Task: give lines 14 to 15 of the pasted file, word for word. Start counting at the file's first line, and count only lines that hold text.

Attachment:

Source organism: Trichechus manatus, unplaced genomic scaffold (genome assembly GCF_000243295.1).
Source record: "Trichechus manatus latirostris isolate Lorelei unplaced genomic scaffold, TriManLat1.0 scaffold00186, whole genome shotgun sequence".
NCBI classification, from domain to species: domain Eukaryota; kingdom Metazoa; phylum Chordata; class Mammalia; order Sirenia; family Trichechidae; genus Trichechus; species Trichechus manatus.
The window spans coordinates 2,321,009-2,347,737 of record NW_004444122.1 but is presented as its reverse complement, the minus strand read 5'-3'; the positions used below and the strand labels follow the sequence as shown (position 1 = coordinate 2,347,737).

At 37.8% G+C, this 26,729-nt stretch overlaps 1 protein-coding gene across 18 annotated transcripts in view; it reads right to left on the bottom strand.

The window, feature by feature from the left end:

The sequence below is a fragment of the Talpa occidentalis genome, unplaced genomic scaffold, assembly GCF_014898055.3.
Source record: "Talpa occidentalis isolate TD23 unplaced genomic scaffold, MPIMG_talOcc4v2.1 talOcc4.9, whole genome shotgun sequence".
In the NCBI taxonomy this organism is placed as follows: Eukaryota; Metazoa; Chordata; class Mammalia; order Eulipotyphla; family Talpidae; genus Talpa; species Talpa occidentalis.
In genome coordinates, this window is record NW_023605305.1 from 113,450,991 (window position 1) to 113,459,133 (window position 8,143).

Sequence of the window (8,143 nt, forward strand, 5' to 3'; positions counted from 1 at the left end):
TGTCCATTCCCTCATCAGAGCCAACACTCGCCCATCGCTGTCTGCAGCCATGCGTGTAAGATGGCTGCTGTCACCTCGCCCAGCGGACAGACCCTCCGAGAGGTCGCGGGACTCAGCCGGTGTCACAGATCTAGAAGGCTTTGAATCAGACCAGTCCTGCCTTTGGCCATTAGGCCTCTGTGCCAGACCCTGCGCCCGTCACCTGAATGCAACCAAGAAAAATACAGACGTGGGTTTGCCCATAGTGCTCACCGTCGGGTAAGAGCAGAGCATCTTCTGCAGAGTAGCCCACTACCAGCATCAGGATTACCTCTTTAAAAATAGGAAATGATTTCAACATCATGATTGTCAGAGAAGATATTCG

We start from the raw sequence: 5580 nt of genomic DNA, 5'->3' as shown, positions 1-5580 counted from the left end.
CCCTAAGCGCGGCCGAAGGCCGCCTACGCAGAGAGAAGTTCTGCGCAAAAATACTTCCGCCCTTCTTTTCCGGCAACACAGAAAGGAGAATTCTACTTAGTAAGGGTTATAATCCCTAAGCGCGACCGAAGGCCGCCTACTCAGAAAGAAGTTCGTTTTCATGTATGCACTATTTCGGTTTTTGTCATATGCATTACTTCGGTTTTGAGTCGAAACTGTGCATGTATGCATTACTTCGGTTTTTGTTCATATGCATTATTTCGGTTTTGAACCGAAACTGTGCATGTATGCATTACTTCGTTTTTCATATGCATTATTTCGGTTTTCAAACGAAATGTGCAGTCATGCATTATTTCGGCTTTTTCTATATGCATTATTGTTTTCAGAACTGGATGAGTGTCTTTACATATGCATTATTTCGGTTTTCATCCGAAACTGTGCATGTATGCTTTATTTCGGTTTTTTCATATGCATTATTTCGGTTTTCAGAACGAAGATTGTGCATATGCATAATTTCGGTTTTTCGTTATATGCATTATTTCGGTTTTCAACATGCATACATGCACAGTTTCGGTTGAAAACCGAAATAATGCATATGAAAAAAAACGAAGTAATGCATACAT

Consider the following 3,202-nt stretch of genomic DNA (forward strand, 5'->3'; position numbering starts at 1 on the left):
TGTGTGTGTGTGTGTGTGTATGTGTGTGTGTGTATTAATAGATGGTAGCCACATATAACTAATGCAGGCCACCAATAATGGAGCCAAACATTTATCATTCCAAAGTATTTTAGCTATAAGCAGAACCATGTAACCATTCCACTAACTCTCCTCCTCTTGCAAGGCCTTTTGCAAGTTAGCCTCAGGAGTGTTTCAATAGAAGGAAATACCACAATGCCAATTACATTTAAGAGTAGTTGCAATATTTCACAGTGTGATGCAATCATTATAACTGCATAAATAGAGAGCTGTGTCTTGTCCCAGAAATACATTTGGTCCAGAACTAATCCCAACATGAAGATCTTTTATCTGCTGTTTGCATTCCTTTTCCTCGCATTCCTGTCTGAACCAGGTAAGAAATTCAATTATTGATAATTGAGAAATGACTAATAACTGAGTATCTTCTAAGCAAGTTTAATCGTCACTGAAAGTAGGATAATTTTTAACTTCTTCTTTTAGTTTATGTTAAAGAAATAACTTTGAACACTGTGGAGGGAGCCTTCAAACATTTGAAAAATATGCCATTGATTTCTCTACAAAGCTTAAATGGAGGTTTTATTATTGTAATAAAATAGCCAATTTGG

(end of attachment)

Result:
CCCTAAGCGCGGCCGAAGGCCGCCTACGCAGAGAGAAGTTCTGCGCAAAAATACTTCCGCCCTTCTTTTCCGGCAACACAGAAAGGAGAATTCTACTTAGTAAGGGTTATAATCCCTAAGCGCGACCGAAGGCCGCCTACTCAGAAAGAAGTTCGTTTTCATGTATGCACTATTTCGGTTTTTGTCATATGCATTACTTCGGTTTTGAGTCGAAACTGTGCATGTATGCATTACTTCGGTTTTTGTTCATATGCATTATTTCGGTTTTGAACCGAAACTGTGCATGTATGCATTACTTCGTTTTTCATATGCATTATTTCGGTTTTCAAACGAAATGTGCAGTCATGCATTATTTCGGCTTTTTCTATATGCATTATTGTTTTCAGAACTGGATGAGTGTCTTTACATATGCATTATTTCGGTTTTCATCCGAAACTGTGCATGTATGCTTTATTTCGGTTTTTTCATATGCATTATTTCGGTTTTCAGAACGAAGATTGTGCATATGCATAATTTCGGTTTTTCGTTATATGCATTATTTCGGTTTTCAACATGCATACATGCACAGTTTCGGTTGAAAACCGAAATAATGCATATGAAAAAAAACGAAGTAATGCATACAT

Consider the following 3,202-nt stretch of genomic DNA (forward strand, 5'->3'; position numbering starts at 1 on the left):